A diet high in refined carbohydrates, like white rice or white bread, is associated with increased prostate tumor growth in mice.
Having too much insulin in the blood, a condition called hyperinsulinemia, is associated with poorer outcomes in patients with prostate cancer. Vasundara Venkateswaran, Ph.D., of Sunnybrook Health Sciences Centre in Toronto and colleagues investigated whether high insulin levels caused by eating a diet high in refined carbohydrates would lead to more rapid growth of prostate tumors in mice.
Forty mice were randomly assigned to either a high carbohydrate-high fat diet or a low carbohydrate-high fat one for nine weeks. The researchers measured the animals' weight, tumor size, and insulin levels weekly. Mice on the high carbohydrate diet gained more weight, had faster growing tumors, and had higher insulin levels than mice on the low carbohydrate diet.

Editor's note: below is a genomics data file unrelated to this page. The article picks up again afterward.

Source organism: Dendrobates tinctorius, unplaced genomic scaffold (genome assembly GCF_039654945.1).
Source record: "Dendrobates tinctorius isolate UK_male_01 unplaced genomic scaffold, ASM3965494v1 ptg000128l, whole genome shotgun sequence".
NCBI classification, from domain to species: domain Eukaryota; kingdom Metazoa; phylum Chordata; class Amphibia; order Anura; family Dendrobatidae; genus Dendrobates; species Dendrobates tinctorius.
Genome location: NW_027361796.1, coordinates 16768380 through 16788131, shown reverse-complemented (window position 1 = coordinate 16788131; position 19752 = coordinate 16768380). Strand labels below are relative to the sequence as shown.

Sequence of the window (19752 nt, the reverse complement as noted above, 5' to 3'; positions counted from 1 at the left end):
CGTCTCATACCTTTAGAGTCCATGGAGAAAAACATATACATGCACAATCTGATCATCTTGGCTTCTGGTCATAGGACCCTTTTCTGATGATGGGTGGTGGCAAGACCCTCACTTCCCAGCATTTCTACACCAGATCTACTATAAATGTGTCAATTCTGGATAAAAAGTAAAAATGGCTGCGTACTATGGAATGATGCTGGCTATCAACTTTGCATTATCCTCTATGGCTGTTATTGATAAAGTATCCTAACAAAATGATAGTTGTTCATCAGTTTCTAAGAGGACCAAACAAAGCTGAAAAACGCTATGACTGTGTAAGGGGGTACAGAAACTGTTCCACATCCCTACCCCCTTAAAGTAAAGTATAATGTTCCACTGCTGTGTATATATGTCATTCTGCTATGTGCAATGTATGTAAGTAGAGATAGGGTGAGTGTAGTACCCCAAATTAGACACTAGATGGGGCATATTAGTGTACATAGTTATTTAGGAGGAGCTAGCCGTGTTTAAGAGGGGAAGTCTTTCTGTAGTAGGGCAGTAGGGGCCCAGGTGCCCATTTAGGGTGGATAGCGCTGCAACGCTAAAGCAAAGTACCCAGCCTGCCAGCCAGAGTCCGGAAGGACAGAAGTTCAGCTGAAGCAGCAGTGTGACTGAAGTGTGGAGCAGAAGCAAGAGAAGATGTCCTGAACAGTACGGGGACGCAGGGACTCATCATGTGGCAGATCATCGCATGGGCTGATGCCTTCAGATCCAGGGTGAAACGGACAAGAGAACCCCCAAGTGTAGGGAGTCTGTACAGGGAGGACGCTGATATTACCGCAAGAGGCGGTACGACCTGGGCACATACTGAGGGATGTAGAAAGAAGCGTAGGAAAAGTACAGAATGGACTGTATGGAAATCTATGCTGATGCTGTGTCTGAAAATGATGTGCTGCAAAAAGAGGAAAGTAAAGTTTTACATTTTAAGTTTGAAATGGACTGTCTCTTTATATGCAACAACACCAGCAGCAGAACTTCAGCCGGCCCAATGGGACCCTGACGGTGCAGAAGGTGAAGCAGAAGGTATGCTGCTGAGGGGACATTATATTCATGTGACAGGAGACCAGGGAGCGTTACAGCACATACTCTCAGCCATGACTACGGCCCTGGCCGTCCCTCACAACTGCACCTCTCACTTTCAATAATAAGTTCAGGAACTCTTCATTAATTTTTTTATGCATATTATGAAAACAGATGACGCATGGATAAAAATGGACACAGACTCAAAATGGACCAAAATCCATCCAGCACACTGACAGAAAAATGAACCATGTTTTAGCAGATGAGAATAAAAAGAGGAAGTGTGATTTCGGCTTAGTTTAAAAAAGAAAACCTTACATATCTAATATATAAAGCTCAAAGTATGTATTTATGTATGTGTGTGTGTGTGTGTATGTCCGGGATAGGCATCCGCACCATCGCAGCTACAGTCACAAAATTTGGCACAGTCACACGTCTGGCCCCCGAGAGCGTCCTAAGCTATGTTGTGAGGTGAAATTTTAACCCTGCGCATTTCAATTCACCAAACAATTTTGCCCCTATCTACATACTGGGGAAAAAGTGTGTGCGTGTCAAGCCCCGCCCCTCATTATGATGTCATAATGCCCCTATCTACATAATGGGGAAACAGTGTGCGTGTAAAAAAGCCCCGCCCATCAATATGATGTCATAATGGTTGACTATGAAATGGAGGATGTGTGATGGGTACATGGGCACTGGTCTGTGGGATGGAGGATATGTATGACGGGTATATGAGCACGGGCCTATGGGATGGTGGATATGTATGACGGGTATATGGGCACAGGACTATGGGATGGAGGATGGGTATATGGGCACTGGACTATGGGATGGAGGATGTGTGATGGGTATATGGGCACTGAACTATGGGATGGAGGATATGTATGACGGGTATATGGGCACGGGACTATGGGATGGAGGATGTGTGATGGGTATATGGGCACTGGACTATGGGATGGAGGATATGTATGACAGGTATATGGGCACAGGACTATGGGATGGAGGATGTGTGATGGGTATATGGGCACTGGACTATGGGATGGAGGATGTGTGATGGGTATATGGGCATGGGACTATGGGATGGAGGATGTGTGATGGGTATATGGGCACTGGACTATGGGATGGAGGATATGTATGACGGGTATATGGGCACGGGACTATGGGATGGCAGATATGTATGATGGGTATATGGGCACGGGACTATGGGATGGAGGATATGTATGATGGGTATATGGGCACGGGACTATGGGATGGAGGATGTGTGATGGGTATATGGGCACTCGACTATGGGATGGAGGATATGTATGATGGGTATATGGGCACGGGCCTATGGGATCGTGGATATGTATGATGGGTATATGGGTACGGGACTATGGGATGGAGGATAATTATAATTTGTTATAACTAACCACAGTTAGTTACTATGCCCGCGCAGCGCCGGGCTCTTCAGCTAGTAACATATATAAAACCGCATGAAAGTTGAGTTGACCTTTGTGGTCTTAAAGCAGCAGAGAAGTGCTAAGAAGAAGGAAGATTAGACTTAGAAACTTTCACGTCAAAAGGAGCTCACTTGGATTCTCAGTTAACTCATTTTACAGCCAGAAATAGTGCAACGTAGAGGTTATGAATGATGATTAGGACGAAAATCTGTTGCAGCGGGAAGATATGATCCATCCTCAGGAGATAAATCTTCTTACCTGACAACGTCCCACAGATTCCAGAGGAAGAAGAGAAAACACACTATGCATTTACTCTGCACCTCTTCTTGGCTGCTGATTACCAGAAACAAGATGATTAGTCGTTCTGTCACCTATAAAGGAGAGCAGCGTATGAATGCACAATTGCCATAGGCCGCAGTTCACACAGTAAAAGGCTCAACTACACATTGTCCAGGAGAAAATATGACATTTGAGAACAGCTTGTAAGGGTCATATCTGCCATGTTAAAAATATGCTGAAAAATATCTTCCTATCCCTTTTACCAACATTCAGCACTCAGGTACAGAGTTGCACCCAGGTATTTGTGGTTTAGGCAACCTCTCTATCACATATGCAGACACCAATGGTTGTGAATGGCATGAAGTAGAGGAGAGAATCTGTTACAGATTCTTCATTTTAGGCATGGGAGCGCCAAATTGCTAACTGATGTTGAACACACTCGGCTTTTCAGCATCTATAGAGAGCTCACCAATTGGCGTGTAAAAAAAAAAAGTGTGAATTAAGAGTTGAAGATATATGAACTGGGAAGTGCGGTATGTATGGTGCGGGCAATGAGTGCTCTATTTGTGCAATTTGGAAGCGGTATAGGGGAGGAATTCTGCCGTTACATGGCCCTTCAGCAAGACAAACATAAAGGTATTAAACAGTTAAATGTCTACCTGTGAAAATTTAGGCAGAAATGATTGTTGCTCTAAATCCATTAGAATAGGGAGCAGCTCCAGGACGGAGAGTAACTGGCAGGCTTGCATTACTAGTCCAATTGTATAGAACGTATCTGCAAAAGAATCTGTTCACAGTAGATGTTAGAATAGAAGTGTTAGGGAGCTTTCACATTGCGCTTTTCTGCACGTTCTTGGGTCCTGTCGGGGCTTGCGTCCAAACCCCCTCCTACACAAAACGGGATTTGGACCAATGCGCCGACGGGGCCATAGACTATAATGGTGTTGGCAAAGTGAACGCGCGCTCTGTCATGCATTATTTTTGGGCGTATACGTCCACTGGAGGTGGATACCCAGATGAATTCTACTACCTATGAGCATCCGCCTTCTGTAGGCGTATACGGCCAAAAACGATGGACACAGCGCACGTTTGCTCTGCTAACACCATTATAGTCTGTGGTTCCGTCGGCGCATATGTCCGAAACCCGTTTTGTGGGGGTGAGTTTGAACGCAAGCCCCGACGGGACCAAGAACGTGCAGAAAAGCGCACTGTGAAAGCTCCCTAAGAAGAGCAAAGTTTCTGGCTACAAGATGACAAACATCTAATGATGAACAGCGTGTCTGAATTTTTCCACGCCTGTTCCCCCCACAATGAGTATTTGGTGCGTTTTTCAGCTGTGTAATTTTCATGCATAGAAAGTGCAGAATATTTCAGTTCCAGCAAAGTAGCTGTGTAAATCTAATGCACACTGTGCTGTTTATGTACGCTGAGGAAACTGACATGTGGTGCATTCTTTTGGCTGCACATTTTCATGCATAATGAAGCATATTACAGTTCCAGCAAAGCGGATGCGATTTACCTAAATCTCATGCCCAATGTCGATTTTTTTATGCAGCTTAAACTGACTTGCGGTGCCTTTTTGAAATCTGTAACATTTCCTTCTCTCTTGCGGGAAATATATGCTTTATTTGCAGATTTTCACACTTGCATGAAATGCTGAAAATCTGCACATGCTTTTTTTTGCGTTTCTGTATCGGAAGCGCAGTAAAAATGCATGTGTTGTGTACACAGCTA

"Our results provide support for the concept that diets associated with a reduction in insulin level may have benefits for prostate cancer patients, particularly for the subset of patients who are hyperinsulinemic," the authors write.
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